So that was awesome.
An 11-1 pasting of the Phillies would be awesome any time.
An 11-1 pasting of the Phillies before a huge crowd is even more awesome.
An 11-1 pasting of the Phillies to finish the halfway point of the season on pace for 88 wins is more awesome still, particularly since the Phils are in the basement and shopping their players.
That said, we may as well break out the caveats. (Don’t worry, I promise this post gets fun again later.)
First off, the big crowd was there for postgame fireworks — the Mets said it was the biggest crowd in Citi Field history, but they’ve said that before and I get the feeling they’ve built a certain amount of elasticity into stadium capacity so they can keep trumpeting increasingly meaningless declarations.
Second, and of more note, the Mets looked somewhere between not bad and very good at the midpoint of the last three seasons too.
I’m sorry to say it, but it’s true. You could look it up.
In 2009 the Mets were a surprisingly OK 39-42 at the halfway point, four games out of the division lead. They went a horrifying 31-50 the rest of the way.
The 2010 Mets were a robust 45-36 at the midpoint, three games out of first and alone as your wild-card leaders. They stumbled home an anemic 34-47.
The 2011 Mets hit the midpoint with a glass-half-full 41-40 mark, three games out of first. They went a glass-mostly-empty 36-45 for the duration.
I know I’m being no fun, but this has been in the back of my head every time I fall in love with this year’s girl-with-a-curl club. They’re gutsy and resilient and promising and likeable, they really are … but I thought the same things in previous Julys about squads that included the likes of Omir Santos and Henry Blanco and Willie Harris, teams that have not gone down in our collective memory as particularly beloved. The second half of the season is when young players get fatigued, when BABIPs and FIPs regress to the cruel mean, when thin ice skated over finally cracks.
Can the Mets make October? Of course they can — I’m not sold on the Nationals, the Braves have plenty of their own problems, the Marlins are a disaster and the Phillies’ window may have slammed on their fingers faster than we thought. Not to mention there’s not one but two wild cards to play for now. But if the Mets stumble on the way to October and you’re surprised, well, you’ve forgotten recent events.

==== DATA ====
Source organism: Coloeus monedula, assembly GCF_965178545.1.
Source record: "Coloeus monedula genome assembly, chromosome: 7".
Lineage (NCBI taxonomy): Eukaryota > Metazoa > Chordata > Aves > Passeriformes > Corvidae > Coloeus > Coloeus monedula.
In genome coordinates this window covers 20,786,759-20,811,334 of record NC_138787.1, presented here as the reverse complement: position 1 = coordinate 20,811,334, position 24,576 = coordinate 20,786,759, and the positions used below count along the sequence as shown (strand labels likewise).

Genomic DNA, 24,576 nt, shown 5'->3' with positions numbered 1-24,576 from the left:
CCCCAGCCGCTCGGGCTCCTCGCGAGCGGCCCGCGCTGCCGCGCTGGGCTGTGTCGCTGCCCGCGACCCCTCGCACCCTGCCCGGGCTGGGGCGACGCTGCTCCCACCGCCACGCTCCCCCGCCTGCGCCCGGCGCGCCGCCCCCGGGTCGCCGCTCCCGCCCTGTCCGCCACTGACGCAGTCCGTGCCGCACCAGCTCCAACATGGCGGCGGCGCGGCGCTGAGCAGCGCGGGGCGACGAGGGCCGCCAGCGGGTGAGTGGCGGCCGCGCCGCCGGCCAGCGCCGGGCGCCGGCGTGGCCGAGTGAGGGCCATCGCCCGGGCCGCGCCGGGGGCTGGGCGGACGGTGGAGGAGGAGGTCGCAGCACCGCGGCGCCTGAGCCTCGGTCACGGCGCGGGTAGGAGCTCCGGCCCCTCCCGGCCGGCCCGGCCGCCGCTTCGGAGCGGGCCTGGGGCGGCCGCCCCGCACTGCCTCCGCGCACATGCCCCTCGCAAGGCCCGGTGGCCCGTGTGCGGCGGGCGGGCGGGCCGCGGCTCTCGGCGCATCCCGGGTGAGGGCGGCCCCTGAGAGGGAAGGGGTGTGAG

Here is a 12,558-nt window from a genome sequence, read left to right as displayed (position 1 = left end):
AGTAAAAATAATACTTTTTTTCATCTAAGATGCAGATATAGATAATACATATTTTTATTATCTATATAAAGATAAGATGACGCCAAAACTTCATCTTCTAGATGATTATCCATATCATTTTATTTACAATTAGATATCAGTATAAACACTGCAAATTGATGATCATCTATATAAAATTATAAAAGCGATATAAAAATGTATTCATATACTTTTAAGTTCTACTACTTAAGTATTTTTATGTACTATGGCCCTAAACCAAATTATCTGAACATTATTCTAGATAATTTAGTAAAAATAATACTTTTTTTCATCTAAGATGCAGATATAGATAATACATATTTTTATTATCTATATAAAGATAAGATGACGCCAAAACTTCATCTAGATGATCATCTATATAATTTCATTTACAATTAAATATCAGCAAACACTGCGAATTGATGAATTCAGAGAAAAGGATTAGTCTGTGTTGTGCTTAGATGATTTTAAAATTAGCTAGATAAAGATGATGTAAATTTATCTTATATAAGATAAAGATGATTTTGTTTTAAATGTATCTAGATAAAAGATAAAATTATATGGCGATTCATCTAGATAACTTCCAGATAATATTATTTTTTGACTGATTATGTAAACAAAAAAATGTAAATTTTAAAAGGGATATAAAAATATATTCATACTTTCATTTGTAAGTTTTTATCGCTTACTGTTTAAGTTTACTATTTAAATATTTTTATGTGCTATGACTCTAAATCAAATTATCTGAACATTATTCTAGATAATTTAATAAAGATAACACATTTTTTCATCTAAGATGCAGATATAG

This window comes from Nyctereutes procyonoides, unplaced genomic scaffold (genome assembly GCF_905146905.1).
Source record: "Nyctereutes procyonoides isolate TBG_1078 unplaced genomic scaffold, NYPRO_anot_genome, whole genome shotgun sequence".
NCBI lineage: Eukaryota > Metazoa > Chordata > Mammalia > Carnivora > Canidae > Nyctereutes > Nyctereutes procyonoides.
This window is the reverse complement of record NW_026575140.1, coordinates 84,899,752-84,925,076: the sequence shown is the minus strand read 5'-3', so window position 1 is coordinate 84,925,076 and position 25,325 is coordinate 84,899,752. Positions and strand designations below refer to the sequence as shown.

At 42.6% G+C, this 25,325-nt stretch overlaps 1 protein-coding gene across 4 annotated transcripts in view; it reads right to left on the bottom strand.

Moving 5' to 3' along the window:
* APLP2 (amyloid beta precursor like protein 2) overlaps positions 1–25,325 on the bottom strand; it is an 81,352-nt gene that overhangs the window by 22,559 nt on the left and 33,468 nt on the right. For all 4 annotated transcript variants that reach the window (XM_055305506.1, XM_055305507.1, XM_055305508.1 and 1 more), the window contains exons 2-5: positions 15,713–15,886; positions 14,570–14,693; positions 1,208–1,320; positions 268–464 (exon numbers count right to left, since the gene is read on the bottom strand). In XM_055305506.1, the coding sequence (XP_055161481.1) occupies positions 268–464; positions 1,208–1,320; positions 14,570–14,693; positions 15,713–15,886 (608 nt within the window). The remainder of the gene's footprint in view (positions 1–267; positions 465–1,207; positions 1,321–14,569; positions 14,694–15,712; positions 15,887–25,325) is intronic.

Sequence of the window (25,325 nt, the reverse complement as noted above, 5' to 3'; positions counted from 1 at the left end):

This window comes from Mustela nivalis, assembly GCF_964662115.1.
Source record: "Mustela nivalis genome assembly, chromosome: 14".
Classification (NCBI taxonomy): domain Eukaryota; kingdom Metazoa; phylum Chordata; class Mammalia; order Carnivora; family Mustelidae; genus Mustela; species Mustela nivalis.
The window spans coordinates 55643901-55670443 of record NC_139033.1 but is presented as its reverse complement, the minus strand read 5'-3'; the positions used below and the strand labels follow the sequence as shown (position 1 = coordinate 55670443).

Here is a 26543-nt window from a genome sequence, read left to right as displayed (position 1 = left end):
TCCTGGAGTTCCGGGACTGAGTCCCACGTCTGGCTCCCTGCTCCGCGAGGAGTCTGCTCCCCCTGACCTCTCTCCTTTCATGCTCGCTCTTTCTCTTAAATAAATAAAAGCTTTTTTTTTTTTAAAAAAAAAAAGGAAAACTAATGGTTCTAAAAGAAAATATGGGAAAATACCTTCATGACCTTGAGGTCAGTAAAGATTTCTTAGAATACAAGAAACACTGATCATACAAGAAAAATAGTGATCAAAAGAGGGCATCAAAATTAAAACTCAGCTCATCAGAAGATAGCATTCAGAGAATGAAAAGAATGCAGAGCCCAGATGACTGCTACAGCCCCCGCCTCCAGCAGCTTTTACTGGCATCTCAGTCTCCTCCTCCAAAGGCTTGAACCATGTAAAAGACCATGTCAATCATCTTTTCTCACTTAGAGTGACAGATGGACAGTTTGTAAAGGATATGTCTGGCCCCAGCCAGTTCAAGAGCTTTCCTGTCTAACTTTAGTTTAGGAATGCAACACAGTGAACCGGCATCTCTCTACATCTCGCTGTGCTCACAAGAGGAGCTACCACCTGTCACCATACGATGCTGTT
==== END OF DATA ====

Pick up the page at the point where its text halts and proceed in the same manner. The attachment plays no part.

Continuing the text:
And with that, let’s get back to everything that did go right — which tonight was quite a lot.
There was Ruben Tejada, setting the tone immediately with a tough 11-pitch at-bat that resulted in an out, but also made Vance Worley work a lot harder than he wanted to, and gave everyone in the Mets’ dugout a good look at his pitches. Ruben was 3-for-4 the rest of the way and played sparkling defense, continuing his apparently trouble-free comeback from his injury and a season that could end with him as an emerging star. That’s something I find particularly gratifying, since I’ve believed in Tejada ever since he came up, and have enjoyed watching him get better and better seemingly every month. He reminds me of Edgardo Alfonzo — a player we saw grow before our eyes, and turn into a sure-handed fielder and deadly hitter with unerring instincts.
Daniel Murphy had a terrific game too, continuing to hit and contributing in a leaping grab of his own, part of our middle infielders’ plan to torment grasshopper-legged Hunter Pence whenever he tried to line one over the infield. The lone disappointment was that Murph didn’t collect the homer he needed for the cycle, settling instead for a two-run double and two RBIs in his final at-bat. (If he played in San Francisco, Giants fans would have tried to vote it into a home run.) On the subject of Murphy, his airborne leap for Pence’s liner was a useful reminder of something I tend to forget. Murph doesn’t have a lot of power, lacks a steady glove afield and strikes us as a lunch-pail scrapper compared with more accomplished teammates. But to snag Pence’s drive, he leapt higher than I could jump if I started out standing on my coffee table. When it comes to hand-eye coordination, fast-twitch muscles and other genetic gifts, Daniel Murphy and are barely the same species.
And David Wright was David Wright, from his thoroughly improved glovework at third to his booming homer into Apple Land late. (If you’re wondering, Pedro Sandoval went 1 for 2 tonight in a loss to the Nationals, an accomplishment Giants fans rewarded by voting that he get the key to the city.) Wright’s heroics were more impressive not only statistically but also morally: His fine fielding took a hit away from Shane Victorino, and whenever something bad happens to Shane Victorino, God creates a kitten.
And then there was Jonathon Niese, who shrugged off a second-inning summertime home run from Chico Ruiz to allow just two more hits over eight innings. Since the Come to Jesus session with Dan Warthen, Johan Santana and R.A. Dickey that followed Niese’s disaster in Toronto, he’s 6-1 and has lowered his ERA from 4.85 to 3.35. Like the previously discussed teams, Niese has had a history of second-half fades. But his recent run of success suggests he may be figuring it out.
And history isn’t destiny — as any broker will tell you, past performance is no guarantee of future returns. The Mets are 44-37, fun to watch, easy to root for and worth investing hope in. Those 42,000 folks who got in-game fireworks before the postgame variety had to have noticed that. Here’s hoping they’ll be back — and that the guys down there on the field are too.